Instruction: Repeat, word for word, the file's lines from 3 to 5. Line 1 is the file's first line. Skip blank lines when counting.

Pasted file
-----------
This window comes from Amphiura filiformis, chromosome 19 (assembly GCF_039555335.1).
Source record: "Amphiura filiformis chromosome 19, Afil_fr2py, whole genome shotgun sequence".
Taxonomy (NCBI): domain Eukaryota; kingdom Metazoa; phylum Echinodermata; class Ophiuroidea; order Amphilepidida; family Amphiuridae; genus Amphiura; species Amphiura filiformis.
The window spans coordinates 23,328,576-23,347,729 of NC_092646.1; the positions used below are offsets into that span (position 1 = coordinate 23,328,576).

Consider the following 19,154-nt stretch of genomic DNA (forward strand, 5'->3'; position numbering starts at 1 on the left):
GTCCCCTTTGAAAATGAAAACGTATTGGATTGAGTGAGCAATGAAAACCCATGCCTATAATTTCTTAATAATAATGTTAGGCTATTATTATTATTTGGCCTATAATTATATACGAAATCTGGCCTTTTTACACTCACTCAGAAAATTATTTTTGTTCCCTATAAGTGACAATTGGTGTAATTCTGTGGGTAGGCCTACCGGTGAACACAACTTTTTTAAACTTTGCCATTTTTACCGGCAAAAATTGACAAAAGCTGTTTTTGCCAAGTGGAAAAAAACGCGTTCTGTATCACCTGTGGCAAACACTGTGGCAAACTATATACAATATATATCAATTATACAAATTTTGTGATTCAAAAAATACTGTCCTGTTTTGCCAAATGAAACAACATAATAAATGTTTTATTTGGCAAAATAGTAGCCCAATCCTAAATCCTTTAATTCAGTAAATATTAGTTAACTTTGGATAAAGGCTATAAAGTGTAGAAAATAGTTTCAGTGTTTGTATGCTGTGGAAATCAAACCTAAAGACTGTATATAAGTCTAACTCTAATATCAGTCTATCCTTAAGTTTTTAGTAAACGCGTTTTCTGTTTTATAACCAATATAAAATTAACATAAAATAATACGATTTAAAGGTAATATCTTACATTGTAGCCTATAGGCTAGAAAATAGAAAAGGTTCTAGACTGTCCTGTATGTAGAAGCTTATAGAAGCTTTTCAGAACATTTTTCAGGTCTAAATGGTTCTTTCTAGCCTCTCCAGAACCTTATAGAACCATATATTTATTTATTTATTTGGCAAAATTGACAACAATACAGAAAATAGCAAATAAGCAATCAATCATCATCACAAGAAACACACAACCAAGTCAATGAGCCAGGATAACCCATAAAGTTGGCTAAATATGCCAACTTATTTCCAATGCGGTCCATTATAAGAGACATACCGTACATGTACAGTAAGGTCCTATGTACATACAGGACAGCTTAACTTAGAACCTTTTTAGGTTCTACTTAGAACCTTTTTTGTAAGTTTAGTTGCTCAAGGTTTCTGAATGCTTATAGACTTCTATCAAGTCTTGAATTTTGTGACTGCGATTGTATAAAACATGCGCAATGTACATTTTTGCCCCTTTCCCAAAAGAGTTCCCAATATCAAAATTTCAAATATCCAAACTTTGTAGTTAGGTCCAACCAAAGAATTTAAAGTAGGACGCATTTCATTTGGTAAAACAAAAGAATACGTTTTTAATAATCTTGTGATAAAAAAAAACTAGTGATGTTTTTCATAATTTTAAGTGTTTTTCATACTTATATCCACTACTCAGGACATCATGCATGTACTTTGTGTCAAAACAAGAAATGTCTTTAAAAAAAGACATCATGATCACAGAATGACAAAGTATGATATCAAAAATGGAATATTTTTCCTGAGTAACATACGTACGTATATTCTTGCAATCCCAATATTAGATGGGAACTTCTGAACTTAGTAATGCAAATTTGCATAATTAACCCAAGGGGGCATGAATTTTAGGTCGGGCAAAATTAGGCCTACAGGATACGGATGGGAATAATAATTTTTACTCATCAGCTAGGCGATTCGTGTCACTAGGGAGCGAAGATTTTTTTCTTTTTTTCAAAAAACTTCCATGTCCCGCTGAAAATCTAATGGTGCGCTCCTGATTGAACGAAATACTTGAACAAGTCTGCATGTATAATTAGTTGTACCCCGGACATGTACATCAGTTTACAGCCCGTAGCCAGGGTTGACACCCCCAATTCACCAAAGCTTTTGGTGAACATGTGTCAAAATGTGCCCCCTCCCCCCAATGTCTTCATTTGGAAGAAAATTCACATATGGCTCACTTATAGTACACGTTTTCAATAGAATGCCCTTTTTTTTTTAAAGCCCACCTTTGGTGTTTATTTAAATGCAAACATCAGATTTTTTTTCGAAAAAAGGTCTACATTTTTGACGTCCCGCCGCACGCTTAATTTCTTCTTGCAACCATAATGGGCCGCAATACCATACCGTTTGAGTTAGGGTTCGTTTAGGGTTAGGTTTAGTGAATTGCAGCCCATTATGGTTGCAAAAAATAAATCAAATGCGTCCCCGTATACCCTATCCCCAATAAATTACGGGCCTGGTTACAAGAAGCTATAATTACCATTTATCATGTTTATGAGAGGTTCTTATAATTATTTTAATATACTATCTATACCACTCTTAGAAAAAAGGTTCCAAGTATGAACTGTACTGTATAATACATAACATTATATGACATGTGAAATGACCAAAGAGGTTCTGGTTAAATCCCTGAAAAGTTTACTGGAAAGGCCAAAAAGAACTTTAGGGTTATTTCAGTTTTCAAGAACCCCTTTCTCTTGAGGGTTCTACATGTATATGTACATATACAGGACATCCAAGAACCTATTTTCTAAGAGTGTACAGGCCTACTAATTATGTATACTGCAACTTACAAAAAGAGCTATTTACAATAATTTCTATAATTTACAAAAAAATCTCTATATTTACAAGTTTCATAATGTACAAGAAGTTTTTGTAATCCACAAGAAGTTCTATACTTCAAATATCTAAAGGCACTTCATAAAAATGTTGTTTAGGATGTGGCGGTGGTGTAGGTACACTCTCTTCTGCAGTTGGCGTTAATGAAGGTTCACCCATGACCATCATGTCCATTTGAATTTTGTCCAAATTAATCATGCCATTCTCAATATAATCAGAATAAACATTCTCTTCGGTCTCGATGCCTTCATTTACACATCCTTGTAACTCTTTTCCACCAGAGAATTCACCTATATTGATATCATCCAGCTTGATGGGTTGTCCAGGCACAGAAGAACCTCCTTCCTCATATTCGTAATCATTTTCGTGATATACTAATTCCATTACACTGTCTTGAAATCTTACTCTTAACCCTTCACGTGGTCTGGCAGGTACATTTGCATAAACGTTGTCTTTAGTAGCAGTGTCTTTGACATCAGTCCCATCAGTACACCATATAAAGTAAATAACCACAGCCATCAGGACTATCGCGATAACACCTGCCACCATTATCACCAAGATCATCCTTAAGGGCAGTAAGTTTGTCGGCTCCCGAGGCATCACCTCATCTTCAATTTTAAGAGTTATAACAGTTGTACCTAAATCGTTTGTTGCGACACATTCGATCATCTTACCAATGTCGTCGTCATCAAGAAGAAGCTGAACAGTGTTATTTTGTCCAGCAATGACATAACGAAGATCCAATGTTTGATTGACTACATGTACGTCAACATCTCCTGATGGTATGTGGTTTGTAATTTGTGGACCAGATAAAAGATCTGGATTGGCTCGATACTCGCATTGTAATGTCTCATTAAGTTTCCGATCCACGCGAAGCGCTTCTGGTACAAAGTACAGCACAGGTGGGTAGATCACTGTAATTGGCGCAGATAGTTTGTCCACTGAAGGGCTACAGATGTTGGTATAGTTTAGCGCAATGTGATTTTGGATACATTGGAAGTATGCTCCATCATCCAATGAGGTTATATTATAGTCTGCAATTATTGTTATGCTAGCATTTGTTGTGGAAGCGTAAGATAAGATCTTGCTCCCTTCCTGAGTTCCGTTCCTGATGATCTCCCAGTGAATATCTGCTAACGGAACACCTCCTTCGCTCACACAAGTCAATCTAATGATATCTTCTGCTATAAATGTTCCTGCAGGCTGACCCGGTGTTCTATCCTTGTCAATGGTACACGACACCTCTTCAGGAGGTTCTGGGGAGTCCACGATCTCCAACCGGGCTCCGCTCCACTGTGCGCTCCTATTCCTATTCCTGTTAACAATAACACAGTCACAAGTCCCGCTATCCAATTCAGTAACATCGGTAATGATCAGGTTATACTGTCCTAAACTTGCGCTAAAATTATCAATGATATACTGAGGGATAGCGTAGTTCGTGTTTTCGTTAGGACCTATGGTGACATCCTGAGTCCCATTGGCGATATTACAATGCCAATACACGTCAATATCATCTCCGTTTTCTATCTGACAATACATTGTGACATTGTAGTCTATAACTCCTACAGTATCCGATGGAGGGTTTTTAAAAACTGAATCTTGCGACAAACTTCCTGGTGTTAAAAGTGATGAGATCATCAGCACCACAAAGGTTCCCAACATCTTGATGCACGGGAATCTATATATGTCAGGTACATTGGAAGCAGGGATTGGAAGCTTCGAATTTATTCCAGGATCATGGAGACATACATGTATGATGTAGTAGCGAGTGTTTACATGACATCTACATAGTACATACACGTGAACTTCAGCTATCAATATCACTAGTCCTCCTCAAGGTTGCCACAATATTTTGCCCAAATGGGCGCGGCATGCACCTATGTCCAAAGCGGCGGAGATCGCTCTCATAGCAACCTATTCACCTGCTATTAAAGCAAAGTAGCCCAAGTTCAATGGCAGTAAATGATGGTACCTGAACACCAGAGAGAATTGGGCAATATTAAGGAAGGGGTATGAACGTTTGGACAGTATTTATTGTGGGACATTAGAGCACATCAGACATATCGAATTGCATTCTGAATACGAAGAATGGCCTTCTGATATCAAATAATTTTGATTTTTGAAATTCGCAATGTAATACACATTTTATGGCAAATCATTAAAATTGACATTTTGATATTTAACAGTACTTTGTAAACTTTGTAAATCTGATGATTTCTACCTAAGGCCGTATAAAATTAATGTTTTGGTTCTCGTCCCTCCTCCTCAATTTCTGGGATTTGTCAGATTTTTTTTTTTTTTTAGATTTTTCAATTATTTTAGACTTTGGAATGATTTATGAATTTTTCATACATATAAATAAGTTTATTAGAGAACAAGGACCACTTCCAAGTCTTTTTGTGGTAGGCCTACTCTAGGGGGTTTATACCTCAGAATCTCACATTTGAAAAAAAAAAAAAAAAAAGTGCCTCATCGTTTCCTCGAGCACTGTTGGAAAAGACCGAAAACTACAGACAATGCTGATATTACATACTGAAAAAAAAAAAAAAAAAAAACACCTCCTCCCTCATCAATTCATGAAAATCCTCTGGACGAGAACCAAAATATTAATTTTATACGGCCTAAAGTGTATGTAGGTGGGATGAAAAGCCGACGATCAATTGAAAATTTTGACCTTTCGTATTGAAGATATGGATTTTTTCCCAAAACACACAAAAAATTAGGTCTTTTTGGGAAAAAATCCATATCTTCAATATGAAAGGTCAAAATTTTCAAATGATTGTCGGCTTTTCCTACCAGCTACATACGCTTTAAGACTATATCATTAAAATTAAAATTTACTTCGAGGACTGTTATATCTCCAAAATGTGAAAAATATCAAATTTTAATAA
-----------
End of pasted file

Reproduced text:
Taxonomy (NCBI): domain Eukaryota; kingdom Metazoa; phylum Echinodermata; class Ophiuroidea; order Amphilepidida; family Amphiuridae; genus Amphiura; species Amphiura filiformis.
The window spans coordinates 23,328,576-23,347,729 of NC_092646.1; the positions used below are offsets into that span (position 1 = coordinate 23,328,576).

Consider the following 19,154-nt stretch of genomic DNA (forward strand, 5'->3'; position numbering starts at 1 on the left):